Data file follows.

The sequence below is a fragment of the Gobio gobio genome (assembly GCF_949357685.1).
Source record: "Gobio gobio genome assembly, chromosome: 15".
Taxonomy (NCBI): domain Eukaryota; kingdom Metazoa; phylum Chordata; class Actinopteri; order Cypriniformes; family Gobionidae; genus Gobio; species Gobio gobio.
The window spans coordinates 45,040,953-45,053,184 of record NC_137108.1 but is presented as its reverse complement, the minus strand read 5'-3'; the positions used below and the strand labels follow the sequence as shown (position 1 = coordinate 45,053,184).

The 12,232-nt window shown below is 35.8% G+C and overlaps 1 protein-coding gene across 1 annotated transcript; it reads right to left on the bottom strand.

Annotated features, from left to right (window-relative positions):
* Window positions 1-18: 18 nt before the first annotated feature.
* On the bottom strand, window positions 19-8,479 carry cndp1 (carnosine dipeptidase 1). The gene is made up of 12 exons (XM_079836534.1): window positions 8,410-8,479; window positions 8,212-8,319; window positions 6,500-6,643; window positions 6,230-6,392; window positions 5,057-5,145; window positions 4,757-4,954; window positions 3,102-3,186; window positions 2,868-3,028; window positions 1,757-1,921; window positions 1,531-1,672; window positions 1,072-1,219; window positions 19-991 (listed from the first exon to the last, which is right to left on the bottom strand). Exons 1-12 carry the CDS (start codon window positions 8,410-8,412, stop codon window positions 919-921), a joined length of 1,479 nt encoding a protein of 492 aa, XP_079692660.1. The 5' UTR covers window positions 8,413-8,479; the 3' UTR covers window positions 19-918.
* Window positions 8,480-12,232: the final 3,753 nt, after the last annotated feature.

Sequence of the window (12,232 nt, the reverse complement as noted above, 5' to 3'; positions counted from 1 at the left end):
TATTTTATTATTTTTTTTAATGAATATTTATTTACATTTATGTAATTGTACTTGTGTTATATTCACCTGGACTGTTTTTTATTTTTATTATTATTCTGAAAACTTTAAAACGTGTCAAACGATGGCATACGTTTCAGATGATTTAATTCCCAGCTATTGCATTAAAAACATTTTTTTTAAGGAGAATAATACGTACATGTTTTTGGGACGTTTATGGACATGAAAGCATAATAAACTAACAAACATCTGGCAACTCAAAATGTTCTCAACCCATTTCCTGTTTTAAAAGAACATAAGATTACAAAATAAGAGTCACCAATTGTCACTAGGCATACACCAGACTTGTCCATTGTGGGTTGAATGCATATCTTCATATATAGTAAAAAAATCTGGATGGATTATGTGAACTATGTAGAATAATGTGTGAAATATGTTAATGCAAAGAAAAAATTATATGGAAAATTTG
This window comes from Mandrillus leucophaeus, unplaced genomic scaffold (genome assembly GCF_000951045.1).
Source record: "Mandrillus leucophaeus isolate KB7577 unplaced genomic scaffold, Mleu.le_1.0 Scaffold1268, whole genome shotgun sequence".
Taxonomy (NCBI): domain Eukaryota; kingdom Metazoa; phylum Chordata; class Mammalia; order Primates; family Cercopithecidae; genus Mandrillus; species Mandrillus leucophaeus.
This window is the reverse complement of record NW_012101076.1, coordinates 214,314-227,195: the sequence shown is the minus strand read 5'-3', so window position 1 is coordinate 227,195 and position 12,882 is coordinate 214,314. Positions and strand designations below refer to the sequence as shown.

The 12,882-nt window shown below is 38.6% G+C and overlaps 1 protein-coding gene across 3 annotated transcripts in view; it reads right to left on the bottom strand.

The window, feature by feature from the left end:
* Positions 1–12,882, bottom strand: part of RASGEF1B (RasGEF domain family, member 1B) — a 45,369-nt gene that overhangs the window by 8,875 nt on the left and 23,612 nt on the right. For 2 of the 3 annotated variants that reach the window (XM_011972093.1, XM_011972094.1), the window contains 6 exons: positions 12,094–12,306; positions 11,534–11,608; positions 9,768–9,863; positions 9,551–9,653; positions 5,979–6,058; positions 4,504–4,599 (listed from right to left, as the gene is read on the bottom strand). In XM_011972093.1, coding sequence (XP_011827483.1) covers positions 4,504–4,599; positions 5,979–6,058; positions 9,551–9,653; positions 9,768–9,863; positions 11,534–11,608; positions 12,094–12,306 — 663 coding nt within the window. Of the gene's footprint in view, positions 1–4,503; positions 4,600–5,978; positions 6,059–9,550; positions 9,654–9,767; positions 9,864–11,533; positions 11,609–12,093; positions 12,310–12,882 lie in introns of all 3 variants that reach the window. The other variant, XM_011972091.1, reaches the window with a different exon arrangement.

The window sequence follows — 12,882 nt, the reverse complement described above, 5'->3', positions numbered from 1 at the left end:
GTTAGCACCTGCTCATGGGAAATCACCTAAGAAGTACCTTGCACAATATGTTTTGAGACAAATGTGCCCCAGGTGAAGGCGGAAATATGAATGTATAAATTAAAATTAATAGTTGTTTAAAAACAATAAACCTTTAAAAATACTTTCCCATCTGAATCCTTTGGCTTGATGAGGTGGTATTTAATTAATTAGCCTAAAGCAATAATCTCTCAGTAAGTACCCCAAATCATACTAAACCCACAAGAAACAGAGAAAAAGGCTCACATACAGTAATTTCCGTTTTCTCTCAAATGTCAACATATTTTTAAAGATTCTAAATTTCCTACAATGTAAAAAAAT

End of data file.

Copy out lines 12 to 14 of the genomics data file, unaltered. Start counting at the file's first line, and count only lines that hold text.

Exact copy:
This window comes from Mandrillus leucophaeus, unplaced genomic scaffold (genome assembly GCF_000951045.1).
Source record: "Mandrillus leucophaeus isolate KB7577 unplaced genomic scaffold, Mleu.le_1.0 Scaffold1268, whole genome shotgun sequence".
Taxonomy (NCBI): domain Eukaryota; kingdom Metazoa; phylum Chordata; class Mammalia; order Primates; family Cercopithecidae; genus Mandrillus; species Mandrillus leucophaeus.